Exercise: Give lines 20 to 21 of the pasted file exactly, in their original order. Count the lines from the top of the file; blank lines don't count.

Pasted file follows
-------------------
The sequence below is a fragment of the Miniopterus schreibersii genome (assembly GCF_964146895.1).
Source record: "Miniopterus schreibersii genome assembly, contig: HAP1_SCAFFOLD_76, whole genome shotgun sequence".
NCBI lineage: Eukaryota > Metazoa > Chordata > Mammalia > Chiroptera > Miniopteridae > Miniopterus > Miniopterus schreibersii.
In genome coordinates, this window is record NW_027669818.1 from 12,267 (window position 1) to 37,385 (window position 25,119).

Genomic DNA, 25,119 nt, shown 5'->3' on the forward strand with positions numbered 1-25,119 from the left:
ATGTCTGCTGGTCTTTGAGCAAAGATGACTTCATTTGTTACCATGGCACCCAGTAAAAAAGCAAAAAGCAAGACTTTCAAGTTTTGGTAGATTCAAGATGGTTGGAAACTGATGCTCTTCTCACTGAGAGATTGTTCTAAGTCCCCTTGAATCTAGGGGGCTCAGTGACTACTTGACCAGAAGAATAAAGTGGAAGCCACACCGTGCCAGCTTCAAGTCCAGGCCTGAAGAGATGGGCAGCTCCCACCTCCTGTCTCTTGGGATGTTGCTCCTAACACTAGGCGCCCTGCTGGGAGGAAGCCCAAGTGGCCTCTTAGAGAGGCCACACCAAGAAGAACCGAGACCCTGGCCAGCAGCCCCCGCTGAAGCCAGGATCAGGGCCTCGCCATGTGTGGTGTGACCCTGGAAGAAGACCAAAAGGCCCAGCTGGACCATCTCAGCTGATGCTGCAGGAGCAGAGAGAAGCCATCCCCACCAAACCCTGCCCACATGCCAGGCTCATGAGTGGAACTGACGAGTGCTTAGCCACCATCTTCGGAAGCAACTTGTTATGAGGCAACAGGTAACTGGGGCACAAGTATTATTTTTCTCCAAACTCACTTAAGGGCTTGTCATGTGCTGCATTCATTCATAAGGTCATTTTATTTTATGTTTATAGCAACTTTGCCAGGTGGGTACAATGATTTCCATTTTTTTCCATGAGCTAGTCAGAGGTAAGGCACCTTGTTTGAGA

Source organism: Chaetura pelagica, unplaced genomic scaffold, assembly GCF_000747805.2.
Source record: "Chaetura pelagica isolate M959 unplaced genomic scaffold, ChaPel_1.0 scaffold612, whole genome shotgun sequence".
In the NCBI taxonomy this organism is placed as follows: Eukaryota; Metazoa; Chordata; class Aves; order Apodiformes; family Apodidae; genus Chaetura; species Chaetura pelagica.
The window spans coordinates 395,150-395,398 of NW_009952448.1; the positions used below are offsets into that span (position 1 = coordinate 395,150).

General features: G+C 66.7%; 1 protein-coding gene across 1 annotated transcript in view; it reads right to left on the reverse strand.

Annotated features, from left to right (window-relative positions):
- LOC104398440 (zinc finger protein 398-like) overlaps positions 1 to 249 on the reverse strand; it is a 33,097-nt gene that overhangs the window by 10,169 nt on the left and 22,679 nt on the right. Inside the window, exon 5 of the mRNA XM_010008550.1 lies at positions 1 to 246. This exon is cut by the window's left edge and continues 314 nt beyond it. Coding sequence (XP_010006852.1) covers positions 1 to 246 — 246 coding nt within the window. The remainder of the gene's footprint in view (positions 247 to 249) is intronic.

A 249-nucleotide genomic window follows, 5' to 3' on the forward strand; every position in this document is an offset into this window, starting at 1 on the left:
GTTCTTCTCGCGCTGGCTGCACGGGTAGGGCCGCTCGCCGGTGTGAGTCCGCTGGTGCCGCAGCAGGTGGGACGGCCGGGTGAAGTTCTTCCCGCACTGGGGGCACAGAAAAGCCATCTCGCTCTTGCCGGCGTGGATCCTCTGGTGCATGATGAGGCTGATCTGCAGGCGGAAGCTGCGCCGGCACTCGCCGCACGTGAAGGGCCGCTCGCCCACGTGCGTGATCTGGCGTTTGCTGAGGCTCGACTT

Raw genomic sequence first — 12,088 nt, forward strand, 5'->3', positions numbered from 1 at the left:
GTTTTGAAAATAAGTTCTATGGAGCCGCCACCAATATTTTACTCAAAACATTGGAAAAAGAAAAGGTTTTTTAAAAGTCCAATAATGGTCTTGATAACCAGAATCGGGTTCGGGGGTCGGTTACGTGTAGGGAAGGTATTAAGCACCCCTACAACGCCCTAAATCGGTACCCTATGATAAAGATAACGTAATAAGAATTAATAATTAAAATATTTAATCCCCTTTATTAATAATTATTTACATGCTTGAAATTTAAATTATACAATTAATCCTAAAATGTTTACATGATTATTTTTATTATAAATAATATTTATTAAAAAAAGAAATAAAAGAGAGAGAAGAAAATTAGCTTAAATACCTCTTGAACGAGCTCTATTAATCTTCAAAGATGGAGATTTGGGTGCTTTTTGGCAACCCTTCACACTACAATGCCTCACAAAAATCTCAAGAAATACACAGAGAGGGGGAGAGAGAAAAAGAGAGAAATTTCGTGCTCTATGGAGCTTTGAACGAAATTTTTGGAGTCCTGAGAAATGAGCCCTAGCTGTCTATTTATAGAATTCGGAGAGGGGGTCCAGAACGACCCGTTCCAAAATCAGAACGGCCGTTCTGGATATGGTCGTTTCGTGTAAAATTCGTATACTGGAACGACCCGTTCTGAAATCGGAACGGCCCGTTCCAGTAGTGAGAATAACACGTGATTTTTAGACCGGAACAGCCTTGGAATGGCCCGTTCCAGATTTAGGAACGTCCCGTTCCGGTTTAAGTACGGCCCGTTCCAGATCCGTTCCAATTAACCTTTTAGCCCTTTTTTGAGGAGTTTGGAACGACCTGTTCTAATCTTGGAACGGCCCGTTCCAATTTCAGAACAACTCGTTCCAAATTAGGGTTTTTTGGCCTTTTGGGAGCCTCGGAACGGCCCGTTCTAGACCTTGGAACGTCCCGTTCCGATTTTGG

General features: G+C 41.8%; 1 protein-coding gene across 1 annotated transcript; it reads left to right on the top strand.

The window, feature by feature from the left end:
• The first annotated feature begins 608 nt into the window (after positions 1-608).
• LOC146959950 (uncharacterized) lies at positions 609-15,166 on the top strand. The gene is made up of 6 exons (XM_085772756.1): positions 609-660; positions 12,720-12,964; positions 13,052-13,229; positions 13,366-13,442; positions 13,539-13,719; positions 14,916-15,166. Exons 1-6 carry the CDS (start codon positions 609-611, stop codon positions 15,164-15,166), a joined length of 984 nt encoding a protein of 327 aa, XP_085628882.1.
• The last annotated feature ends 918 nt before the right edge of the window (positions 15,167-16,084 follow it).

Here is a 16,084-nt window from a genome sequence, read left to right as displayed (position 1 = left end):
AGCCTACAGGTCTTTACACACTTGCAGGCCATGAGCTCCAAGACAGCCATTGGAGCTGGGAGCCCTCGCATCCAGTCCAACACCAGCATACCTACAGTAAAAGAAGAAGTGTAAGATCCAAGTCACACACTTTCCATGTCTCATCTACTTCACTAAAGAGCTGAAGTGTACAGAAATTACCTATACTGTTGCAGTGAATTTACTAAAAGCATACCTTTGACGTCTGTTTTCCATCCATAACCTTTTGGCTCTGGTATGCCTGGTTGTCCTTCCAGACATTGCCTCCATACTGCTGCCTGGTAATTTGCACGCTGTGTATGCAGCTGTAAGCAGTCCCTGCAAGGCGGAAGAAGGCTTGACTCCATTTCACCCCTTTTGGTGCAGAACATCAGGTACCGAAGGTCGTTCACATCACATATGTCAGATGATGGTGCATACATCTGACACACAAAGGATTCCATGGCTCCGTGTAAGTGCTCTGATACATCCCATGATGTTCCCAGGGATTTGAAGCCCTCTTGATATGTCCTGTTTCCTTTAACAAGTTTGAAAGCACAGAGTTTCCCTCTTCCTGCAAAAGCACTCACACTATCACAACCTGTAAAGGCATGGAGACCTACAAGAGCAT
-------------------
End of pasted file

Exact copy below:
• The first annotated feature begins 608 nt into the window (after positions 1-608).
• LOC146959950 (uncharacterized) lies at positions 609-15,166 on the top strand. The gene is made up of 6 exons (XM_085772756.1): positions 609-660; positions 12,720-12,964; positions 13,052-13,229; positions 13,366-13,442; positions 13,539-13,719; positions 14,916-15,166. Exons 1-6 carry the CDS (start codon positions 609-611, stop codon positions 15,164-15,166), a joined length of 984 nt encoding a protein of 327 aa, XP_085628882.1.